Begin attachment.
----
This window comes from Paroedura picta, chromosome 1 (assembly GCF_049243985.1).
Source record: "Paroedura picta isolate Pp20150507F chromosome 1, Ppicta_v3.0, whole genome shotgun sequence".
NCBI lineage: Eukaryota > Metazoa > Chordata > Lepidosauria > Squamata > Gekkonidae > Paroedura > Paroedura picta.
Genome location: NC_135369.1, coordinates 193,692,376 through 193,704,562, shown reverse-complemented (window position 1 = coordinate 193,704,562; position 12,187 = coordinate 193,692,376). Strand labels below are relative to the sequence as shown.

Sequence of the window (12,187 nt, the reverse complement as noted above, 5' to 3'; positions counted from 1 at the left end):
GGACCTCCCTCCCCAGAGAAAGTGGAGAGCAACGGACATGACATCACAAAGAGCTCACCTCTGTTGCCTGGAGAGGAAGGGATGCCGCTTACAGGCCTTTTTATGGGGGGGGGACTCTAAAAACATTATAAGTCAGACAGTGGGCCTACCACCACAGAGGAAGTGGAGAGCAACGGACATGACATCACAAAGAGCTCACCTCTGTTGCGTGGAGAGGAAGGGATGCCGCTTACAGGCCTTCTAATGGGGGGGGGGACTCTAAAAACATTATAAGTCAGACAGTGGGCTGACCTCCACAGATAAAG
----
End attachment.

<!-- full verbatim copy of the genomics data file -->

This window comes from Paroedura picta, chromosome 1 (assembly GCF_049243985.1).
Source record: "Paroedura picta isolate Pp20150507F chromosome 1, Ppicta_v3.0, whole genome shotgun sequence".
NCBI lineage: Eukaryota > Metazoa > Chordata > Lepidosauria > Squamata > Gekkonidae > Paroedura > Paroedura picta.
Genome location: NC_135369.1, coordinates 193,692,376 through 193,704,562, shown reverse-complemented (window position 1 = coordinate 193,704,562; position 12,187 = coordinate 193,692,376). Strand labels below are relative to the sequence as shown.

Sequence of the window (12,187 nt, the reverse complement as noted above, 5' to 3'; positions counted from 1 at the left end):
GGACCTCCCTCCCCAGAGAAAGTGGAGAGCAACGGACATGACATCACAAAGAGCTCACCTCTGTTGCCTGGAGAGGAAGGGATGCCGCTTACAGGCCTTTTTATGGGGGGGGGACTCTAAAAACATTATAAGTCAGACAGTGGGCCTACCACCACAGAGGAAGTGGAGAGCAACGGACATGACATCACAAAGAGCTCACCTCTGTTGCGTGGAGAGGAAGGGATGCCGCTTACAGGCCTTCTAATGGGGGGGGGGACTCTAAAAACATTATAAGTCAGACAGTGGGCTGACCTCCACAGATAAAG